Friday, May 28, 2010

BeHa'aloscha 5633 Second Ma'amar

The ultimate service of God is for all of our desires to be totally aligned with God’s desires.  The sole motive for every one of our actions should be to fulfill God’s will.  However, God created us with very strong personal desires.  It is extremely difficult to negate our desires.  [In fact, it may not even be the correct approach.  When Chazal tried to negate the inclination for intimate relations, hens stopped laying eggs.  The world is not able to function without base desires.  M.D.T.]  How then, can we reconcile our desires with being dedicated to serving God?

Addressing this issue, Chazal give us the following advice, “... עֲשֵׂה רְצוֹנוֹ כִּרְצוֹנְךָ .../… Do His will like you [do] your own will …” (Avos 2:4)  The Tanna is teaching us that our will and personal desires have a purpose in helping us to serve God properly.  From our strong cravings we learn how to crave to achieve God’s will as well.  In this sense, our personal desires are a good thing.  God created us with personal desires so that we may experience desire and infer from them and the experience how to relate to God’s desires as well.

By learning from our own desires how to serve God better, how to yearn to accomplish His will, our desires are elevated to the level of serving God as well.

The Sfas Emes teaches us that to the extent that we crave to do Mitzvos and good deeds, our desire is infused with God’s holiness that affords us a certain protection that prevents us from swerving away from accomplishing God’s will even though we have our own.  In fact, our own desires become subordinate to God’s.  The main thing, is the craving, the hankering to achieve God’s will.  When we are led to this craving for closeness to God by our experience with our own base desires, all of them become part of our service to God.

This may explain a pasuk in this week’s parsha, “... הִתְאַוּוּ תַּאֲוָה .../… they craved strongly …” (Bamidbar 11:4)  Why does the Torah tell us that they had a strong desire instead of simply relating the transgression?  What is this coming to teach us?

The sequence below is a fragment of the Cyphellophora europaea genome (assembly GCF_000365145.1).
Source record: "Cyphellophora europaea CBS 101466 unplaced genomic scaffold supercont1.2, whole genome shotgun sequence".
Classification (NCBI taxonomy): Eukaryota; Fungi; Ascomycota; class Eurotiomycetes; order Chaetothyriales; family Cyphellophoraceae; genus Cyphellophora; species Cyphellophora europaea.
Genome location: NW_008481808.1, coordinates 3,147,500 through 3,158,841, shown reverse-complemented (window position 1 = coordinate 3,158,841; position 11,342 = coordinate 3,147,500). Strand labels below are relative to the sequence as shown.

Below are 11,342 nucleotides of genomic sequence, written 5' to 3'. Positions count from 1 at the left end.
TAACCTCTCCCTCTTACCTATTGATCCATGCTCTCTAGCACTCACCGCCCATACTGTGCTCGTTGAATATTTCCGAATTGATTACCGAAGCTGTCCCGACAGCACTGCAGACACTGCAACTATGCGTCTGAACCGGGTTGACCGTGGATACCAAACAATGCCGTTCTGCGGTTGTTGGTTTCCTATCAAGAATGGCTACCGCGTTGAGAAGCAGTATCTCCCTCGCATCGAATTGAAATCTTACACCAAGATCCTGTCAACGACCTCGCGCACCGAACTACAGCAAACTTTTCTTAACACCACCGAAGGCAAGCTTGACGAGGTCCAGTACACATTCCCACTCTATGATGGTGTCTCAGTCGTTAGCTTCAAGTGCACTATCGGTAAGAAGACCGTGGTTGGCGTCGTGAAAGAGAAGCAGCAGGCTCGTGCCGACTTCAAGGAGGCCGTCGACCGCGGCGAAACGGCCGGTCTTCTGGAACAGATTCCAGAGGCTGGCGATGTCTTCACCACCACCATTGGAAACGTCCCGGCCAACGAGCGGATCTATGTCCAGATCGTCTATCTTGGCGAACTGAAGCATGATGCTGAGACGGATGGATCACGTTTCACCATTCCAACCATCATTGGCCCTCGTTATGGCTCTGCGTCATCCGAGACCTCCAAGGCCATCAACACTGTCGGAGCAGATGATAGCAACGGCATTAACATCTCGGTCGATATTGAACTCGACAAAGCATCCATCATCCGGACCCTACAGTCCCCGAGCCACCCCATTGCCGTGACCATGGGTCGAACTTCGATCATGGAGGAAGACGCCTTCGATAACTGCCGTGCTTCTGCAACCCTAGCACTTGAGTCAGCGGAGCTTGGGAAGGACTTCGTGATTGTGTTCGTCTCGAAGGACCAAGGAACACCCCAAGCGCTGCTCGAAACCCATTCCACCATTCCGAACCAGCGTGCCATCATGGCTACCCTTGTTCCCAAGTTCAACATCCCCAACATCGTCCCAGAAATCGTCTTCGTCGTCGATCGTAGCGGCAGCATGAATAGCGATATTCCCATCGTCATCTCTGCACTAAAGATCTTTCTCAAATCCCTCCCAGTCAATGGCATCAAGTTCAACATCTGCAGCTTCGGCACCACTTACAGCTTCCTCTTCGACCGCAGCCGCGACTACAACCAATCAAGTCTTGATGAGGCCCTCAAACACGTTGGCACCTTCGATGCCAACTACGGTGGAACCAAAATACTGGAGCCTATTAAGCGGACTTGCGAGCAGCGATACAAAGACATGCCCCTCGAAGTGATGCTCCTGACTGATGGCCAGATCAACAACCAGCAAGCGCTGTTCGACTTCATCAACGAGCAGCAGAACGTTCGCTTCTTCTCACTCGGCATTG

The Sfas Ems explains that the nation was on a very high spiritual level, far removed from the base desires with which we are familiar today.  They had just spent a full year basking in the spiritual starting with the revelation on Mount Sinai and then experiencing the Divine Presence  in the Mishkan, the miracles of the manna and the clouds of glory.  Their high level meant that they did not experience base craving with which we are familiar.  This had a deleterious effect on their ability to experience any kind of craving.  So, they forced themselves to crave meat. 

For that generation, this was the wrong approach.  God considered it a sin.  However, we do crave physical things.  It is part of our makeup.  By cultivating a strong belief that God created us this way in order to better serve Him, we create a harmony within us.  All our desires, even though they seem to pull us away from God, are actually vehicles for coming close to Him.  Thinking of them in this way and using them to strengthen our desire to accomplish God’s will creates a harmony of purpose within us.  May we merit it!

Practical Application

Many of us have big issues with our base desires.  How can we lead holy lives and serve God properly?  The important thing to always remember is that God Himself created us with these desires.  They play an important role, not least of which is the very issue the Sfas Emes discusses in the ma’amar. Thinking of ourselves as somehow to blame for our base desires is actually a form of k’fira because it is saying that they originate with us instead of coming from God.  And since they come from God, He gave them to us for our benefit, to help us come close to Him.  This very realization is already a complete mindset change for most of us.

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